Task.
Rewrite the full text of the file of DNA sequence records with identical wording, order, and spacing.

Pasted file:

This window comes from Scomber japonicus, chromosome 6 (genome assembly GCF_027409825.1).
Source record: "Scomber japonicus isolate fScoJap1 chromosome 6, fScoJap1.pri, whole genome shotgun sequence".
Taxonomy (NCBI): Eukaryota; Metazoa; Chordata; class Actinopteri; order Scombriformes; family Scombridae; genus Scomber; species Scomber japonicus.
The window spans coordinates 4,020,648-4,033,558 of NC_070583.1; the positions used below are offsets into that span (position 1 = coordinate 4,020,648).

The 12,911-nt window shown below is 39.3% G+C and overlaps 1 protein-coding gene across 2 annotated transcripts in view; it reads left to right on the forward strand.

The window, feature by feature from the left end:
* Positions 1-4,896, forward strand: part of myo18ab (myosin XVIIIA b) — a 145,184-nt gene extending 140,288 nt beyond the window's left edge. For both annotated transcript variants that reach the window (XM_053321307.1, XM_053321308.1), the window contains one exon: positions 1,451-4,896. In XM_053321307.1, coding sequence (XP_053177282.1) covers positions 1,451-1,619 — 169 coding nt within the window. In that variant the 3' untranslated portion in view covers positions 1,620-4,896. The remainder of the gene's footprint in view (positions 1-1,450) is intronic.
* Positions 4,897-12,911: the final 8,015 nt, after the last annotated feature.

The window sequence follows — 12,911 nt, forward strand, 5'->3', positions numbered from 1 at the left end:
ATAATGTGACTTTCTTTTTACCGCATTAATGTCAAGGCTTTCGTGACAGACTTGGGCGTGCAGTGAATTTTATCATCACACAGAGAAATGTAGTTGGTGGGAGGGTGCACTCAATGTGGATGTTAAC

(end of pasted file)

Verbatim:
This window comes from Scomber japonicus, chromosome 6 (genome assembly GCF_027409825.1).
Source record: "Scomber japonicus isolate fScoJap1 chromosome 6, fScoJap1.pri, whole genome shotgun sequence".
Taxonomy (NCBI): Eukaryota; Metazoa; Chordata; class Actinopteri; order Scombriformes; family Scombridae; genus Scomber; species Scomber japonicus.
The window spans coordinates 4,020,648-4,033,558 of NC_070583.1; the positions used below are offsets into that span (position 1 = coordinate 4,020,648).

The 12,911-nt window shown below is 39.3% G+C and overlaps 1 protein-coding gene across 2 annotated transcripts in view; it reads left to right on the forward strand.

The window, feature by feature from the left end:
* Positions 1-4,896, forward strand: part of myo18ab (myosin XVIIIA b) — a 145,184-nt gene extending 140,288 nt beyond the window's left edge. For both annotated transcript variants that reach the window (XM_053321307.1, XM_053321308.1), the window contains one exon: positions 1,451-4,896. In XM_053321307.1, coding sequence (XP_053177282.1) covers positions 1,451-1,619 — 169 coding nt within the window. In that variant the 3' untranslated portion in view covers positions 1,620-4,896. The remainder of the gene's footprint in view (positions 1-1,450) is intronic.
* Positions 4,897-12,911: the final 8,015 nt, after the last annotated feature.

The window sequence follows — 12,911 nt, forward strand, 5'->3', positions numbered from 1 at the left end:
ATAATGTGACTTTCTTTTTACCGCATTAATGTCAAGGCTTTCGTGACAGACTTGGGCGTGCAGTGAATTTTATCATCACACAGAGAAATGTAGTTGGTGGGAGGGTGCACTCAATGTGGATGTTAAC